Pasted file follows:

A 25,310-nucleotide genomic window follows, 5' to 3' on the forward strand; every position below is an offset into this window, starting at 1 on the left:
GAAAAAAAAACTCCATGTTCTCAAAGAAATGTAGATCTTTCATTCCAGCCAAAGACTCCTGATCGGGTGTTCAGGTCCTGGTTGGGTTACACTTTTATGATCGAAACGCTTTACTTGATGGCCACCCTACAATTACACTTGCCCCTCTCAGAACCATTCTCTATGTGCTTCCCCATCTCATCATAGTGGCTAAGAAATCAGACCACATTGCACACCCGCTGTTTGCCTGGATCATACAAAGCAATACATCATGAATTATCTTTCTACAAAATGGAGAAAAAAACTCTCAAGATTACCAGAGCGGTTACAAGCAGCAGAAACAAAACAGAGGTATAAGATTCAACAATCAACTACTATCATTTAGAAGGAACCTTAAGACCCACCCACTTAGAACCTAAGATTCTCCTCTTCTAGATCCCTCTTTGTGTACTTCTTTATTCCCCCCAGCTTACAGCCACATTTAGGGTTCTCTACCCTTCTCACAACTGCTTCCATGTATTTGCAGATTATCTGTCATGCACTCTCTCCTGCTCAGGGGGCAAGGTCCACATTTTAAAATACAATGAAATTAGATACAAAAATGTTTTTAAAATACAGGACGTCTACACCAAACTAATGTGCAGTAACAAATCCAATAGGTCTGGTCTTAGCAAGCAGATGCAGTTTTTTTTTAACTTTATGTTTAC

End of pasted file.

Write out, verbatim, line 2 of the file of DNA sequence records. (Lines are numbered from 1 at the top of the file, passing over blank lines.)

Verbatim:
GAAAAAAAAACTCCATGTTCTCAAAGAAATGTAGATCTTTCATTCCAGCCAAAGACTCCTGATCGGGTGTTCAGGTCCTGGTTGGGTTACACTTTTATGATCGAAACGCTTTACTTGATGGCCACCCTACAATTACACTTGCCCCTCTCAGAACCATTCTCTATGTGCTTCCCCATCTCATCATAGTGGCTAAGAAATCAGACCACATTGCACACCCGCTGTTTGCCTGGATCATACAAAGCAATACATCATGAATTATCTTTCTACAAAATGGAGAAAAAAACTCTCAAGATTACCAGAGCGGTTACAAGCAGCAGAAACAAAACAGAGGTATAAGATTCAACAATCAACTACTATCATTTAGAAGGAACCTTAAGACCCACCCACTTAGAACCTAAGATTCTCCTCTTCTAGATCCCTCTTTGTGTACTTCTTTATTCCCCCCAGCTTACAGCCACATTTAGGGTTCTCTACCCTTCTCACAACTGCTTCCATGTATTTGCAGATTATCTGTCATGCACTCTCTCCTGCTCAGGGGGCAAGGTCCACATTTTAAAATACAATGAAATTAGATACAAAAATGTTTTTAAAATACAGGACGTCTACACCAAACTAATGTGCAGTAACAAATCCAATAGGTCTGGTCTTAGCAAGCAGATGCAGTTTTTTTTTAACTTTATGTTTAC